But I am here to tell you that I have met many smart people in my life, and some of the most brilliant were working right beside me in the -35 weather (or +35) and I am proud to call them my brothers still to this day. These are the kind of guys that are salt of the earth. Family guys. These are the guys ready to get in there and give a hand to anyone at anytime- no strings attached. These are the guys that are still in this day and age willing to stop on the side of the highway to help a stranded motorist. This is the culture we grew up in. The next time you pass a jacked up Dodge Ram Diesel on the highway ‘rolling coal’, before you label them, please consider that these guys are good, proud, people working their asses off away from their families in some of the most adverse weather conditions you can imagine and most of them are all givers- not takers.
My point is, I guess, Christmas is what I personally decide I want it to be. If I chose to be miserable with my situation-I would be. If I chose to be happy, same thing. It took me a while to figure it out, but eventually I suppose I did for the most part. I made a decision at some point to have fun with Christmas no matter my situation because not enjoying Christmas pretty much sucked. I made a conscious decision to make the best of whatever situation I was in, no matter if I was alone- or not, and adapt. I hope I can keep that going forever.
In September of 2015, the oilfield as you all know very well came crashing down. Long story short, my drilling company that employed me as their Field Safety Supervisor was making cuts and I knew it was either me, or the Manager who’s head was on the block. It was mine.
So there I was, an unplanned stay at home Dad raising a 1 & 3 year old while my wife worked. I had a ton of fun with it and even found myself on Global News when they found my blog I had started (I needed a creative outlet I guess) and they asked to spend a day in the life of “IamMisterMom.com” as they were doing a story about the thousands of Dads just like me, who were now while their wives worked and we looked for new careers.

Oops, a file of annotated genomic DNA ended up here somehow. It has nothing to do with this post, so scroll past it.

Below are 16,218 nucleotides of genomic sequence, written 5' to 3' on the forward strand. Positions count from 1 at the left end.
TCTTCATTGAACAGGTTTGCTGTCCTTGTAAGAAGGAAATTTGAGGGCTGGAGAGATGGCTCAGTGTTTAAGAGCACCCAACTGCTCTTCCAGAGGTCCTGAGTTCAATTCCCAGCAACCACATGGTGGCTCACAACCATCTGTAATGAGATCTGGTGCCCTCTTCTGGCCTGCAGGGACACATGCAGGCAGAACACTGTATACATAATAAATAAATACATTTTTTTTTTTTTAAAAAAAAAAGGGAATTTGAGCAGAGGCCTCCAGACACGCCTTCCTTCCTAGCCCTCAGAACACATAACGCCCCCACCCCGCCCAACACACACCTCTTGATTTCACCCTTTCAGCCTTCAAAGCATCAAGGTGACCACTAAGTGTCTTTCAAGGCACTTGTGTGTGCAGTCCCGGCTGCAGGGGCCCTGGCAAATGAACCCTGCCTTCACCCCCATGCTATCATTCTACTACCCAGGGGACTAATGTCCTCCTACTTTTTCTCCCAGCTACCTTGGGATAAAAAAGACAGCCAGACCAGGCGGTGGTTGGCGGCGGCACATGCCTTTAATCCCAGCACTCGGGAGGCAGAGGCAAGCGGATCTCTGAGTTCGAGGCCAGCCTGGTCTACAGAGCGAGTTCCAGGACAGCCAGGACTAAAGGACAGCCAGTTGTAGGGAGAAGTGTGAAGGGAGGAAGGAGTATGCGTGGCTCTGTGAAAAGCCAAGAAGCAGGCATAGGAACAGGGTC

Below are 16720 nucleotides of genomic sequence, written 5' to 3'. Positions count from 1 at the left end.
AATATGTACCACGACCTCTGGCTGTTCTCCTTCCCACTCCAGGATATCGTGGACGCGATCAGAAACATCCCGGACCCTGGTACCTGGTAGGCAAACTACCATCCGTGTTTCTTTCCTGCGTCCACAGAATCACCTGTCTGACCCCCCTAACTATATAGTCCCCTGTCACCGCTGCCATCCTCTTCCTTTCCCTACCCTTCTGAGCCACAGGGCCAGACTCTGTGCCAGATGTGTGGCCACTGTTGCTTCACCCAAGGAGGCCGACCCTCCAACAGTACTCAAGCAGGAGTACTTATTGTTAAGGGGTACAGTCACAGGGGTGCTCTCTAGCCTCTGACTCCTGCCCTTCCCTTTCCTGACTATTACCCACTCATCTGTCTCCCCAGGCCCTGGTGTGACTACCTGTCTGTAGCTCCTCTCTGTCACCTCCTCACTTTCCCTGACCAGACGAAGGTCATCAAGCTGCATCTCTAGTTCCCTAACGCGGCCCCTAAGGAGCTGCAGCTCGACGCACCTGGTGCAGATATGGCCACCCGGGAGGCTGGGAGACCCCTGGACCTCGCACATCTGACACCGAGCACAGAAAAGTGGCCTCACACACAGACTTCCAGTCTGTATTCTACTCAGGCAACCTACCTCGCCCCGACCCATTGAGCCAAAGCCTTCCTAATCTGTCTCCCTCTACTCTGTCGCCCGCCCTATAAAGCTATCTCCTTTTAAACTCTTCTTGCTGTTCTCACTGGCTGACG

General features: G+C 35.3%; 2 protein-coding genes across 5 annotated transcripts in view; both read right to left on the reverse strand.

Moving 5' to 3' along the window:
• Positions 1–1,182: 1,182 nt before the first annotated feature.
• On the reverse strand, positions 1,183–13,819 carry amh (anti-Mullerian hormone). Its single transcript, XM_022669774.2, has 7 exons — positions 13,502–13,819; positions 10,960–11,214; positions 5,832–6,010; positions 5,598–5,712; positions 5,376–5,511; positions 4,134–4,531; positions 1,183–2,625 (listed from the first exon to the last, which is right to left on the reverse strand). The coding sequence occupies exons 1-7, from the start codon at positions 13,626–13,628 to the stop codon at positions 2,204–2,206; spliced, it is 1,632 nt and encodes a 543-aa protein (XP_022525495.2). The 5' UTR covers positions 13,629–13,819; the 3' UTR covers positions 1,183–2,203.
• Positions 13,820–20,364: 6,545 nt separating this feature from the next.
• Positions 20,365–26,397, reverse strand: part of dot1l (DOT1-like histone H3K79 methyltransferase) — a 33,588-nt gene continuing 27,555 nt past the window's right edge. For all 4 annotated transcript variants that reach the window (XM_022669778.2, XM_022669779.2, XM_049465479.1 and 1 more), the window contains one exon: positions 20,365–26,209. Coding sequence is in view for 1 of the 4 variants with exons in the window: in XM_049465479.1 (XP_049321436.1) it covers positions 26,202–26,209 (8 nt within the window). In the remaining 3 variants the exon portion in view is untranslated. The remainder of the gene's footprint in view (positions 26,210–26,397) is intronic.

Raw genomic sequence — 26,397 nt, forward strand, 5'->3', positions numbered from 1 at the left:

One fine Christmas we received a gift- “Elf on The Shelf”. Little did I know our families lives would change forever- or at least for the foreseeable future. I had too much time on my hands and became buddies with an Elf…
Now- Elf on The Shelf has been a hot topic for many parents out there I have noticed. Many parents not sure if they should join the cult, or piss on those who are in it. You hear comments or see them on social media all the time- people who don’t know what to do-commit, or not to commit, that is the question.
Make no mistake- it IS a commitment!
BUT, it’s one of the best Christmas commitments you can make in my humble opinion, for whatever it’s worth. I am not sure who has more fun-me, or the kids. My kids are now 5 & 3 and they are fully on board- as am I, with the addition of “Shippy” our Elf on the Shelf.
For those of you not completely familiar with “Elf on The Shelf”, let me give you the low down. Shippy comes every year starting December 1st. Like what Robin is to Batman, Shippy is to Santa. His right hand man-or girl. He dutifully watches the children every day up until Christmas Eve from wherever he sits, and magically fly’s back to the North Pole every night to report back to Santa if good behavior has been observed-or not.
Now, when Shippy comes back, he appears to have been usually up to some kind of shenanigans (at least in our house) or in a new location for the kids to find the next morning. The thing about Shippy, is he cannot be touched, or he will get sick and potentially lose his magic.
When you wake your child up in the morning and they start hunting for Shippy- it’s one of the greatest things I have ever witnessed. For these early years of my children, while they are completely full of belief in magic and wonder, it is simply amazing and makes your soul feel happy and full.